fbpx

    

After decades of missionary service in Africa, Mary Slessor said, “It is a real life I am living now, not all preaching and holding meetings, but rather a life and an atmosphere, which the people can touch and live in and be made willing to believe in when the higher truths are brought before them. In many things it is a most prosaic life: dirt and dust and noise and silliness and sin in every form, but full too of the kindliness and homeliness and dependence of children …”45

Thomas Cahill said, ‘when we read the lives of the Celtic saints we find ourselves taken unawares in the company of lions and it’s every man for himself’46. Mary was one of those lions and Cahill was talking about the terror this kind of person is to our pride. Pride must  find some way to excuse us, to show that because of genetics or upbringing, we have good reason not to expect anything like this of ourselves. At all costs we must protect ourselves and our children from any sense that ‘this could be you one day’. This is the terror of the logos incarnate, the divine word revealed in the flesh of ordinary people. It  would be less of a worry if we could show that they had started out with some added advantage, that  they were not ordinary.

     The author says in the preface, “some have said that she was in a sense a miracle, and not therefore, for ordinary people to emulate. Such an estimate she would have strongly repudiated. It is true that she began life with a strong character, but many possess that and come to nothing. She had on the other hand, disadvantages and obstacles that few have to encounter. It was by surrender, dedication and unwearied devotion that she grew into her power of attainment and all can adventure on the same path.” One day when a new missionary lady told her she did not know what to do, Mary exclaimed, “Do, lassie? Do? You’ve not got to do, you’ve just got to be and the doing will follow.”

On the other hand there are those of us, especially preachers, who are quick to own someone like Mary as an Exhibit A in our gallery of pulpit stories, as if she had it sorted, because she was ‘like me’. For a long time Mary was ignored by the preachers and teachers. Regarded with concern, and given very little support, she allowed herself to be poured into the hearts and souls of the untouched tribes, even for a time living in a small curtained room in a harem, as a temporary measure, while a chief built her a house. She had no time for citadel-style Christendom that unwittingly demonstrates its cowardice by trying to impress pagans with shows of power and noise, like a drunk outside a police station.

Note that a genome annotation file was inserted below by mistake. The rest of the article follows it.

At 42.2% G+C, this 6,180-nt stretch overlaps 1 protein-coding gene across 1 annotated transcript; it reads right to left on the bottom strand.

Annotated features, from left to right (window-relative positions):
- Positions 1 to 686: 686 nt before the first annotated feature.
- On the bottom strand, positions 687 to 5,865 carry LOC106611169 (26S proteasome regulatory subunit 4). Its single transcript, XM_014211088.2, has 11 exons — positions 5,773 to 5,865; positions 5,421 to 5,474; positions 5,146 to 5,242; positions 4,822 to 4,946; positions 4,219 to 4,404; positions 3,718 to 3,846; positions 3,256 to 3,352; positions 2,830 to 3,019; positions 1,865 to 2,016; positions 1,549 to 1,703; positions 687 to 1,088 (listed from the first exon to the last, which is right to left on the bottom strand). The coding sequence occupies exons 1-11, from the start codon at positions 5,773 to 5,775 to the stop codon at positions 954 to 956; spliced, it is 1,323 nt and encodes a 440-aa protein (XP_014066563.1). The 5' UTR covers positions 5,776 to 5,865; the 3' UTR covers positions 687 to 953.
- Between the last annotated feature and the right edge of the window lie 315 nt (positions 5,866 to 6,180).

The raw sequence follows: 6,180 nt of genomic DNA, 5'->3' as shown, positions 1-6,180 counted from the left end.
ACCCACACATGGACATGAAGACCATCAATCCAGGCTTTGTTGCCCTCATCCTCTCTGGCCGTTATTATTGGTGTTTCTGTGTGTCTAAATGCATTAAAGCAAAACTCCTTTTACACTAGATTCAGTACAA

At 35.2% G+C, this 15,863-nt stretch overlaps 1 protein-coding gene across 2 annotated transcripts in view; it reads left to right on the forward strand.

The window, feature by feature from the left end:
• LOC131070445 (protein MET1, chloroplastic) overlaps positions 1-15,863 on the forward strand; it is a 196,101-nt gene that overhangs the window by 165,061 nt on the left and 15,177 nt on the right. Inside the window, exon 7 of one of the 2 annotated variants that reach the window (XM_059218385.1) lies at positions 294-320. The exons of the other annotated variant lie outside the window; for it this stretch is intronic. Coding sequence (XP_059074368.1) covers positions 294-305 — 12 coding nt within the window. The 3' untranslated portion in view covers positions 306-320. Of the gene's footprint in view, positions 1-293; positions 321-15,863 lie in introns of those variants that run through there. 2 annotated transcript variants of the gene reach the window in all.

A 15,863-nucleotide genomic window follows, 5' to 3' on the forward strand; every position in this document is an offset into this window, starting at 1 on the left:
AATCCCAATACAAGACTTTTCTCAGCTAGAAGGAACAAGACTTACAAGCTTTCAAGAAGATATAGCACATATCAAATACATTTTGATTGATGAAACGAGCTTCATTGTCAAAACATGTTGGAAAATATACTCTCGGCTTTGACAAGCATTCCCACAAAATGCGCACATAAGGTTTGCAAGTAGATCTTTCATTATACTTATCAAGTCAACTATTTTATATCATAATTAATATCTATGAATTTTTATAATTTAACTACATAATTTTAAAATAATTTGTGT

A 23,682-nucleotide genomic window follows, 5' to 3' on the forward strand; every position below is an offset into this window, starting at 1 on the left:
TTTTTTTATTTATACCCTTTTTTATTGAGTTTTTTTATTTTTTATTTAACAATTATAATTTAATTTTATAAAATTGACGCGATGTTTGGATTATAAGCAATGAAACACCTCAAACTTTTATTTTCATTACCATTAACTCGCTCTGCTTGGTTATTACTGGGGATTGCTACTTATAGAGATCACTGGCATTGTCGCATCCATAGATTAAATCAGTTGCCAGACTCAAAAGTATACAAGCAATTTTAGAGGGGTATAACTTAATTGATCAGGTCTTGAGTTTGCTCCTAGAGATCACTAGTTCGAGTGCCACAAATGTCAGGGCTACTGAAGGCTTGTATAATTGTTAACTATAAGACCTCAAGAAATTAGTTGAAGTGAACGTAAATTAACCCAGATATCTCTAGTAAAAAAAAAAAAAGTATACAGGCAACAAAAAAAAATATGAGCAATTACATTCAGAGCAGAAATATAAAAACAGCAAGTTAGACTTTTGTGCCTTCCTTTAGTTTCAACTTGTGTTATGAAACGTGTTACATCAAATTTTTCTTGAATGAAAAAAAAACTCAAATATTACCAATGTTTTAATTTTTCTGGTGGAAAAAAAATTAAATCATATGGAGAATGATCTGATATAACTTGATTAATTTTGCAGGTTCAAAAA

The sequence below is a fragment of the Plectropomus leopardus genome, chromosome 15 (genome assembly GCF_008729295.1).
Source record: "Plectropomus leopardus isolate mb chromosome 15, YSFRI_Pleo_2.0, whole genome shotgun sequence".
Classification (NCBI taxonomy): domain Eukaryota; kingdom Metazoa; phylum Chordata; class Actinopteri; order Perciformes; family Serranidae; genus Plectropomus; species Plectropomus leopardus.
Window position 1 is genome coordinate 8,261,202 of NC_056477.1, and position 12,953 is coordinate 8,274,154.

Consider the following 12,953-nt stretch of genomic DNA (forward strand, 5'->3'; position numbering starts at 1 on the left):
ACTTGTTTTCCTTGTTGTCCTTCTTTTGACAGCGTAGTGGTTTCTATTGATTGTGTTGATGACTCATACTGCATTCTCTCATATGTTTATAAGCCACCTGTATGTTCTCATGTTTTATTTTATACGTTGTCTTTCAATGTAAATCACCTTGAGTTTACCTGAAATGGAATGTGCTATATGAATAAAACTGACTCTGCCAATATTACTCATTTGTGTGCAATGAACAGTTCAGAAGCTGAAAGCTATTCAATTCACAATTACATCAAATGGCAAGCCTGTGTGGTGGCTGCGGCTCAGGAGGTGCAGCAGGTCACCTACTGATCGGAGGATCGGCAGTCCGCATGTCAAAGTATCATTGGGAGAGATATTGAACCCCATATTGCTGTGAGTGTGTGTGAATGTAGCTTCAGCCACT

Mary was a seasoned missionary of 30 years when she wrote those words about “… a life and an atmosphere …”, having won over whole tribal groups to the Kingdom. She knew all about preaching and holding meetings and churches being planted, but in these words she tells us what really makes her heart beat faster.  It’s what happens outside the ‘meetings and preachings’ that turns hearts and minds, because this is “a life and an atmosphere, which the people can touch and live in and be made willing to believe in”.

     This plausibility matrix is not an accident and although it takes the shape of a richly coloured social fabric, incorporating individual personalities, families, tribes and political structures, it is not the creation of clever social engineers, it is the fruit of total surrender to—and a compliment from—a mysterious thing called Agape love, which happens when individual believers and their communities engage and become sweetly embedded in real life, assuming that this is a world drenched in the love of God but that it is also a world whose heart and soul will shrink back and hide like an abused child if its shepherds (the human race) refuse their great calling, and so, like Mary, they happily forego the allure of material comforts and instead pour out their lives in the love and service of their neighbours—not because of fear or guilt or to prove something but because they have allowed themselves to be what every fabric of their soul tells them they were made to be. Hence they delight in what most others would despise. As Mary said, a place of “…dirt and dust and noise and silliness and sin in every form, but full too of the kindliness and homeliness and dependence of children …”. In CS Lewis’ Narnia Chronicles, Aslan says, ‘In the end eveyone gets what they want but they might not like it.’

 

Here are three recommended readings on ‘allowing reality to be lived’, as spiritual exercises in the new year …

  • Mary Slessor of Calabar W.P. Livingston Hodder& Stoughton 1917 9th Ed.
  • Miracle on The River Kwai – Earnest Gordon
  • The Jesus I Never Knew – Phillip Yancey (Ch 7)

45 Mary Slessor of Calabar. pp: 269,270   –   W.P. Livingston Hodder& Stoughton 1917 9th Ed.

46Thomas Cahill: How the Irish Saved Civilisation

%d bloggers like this: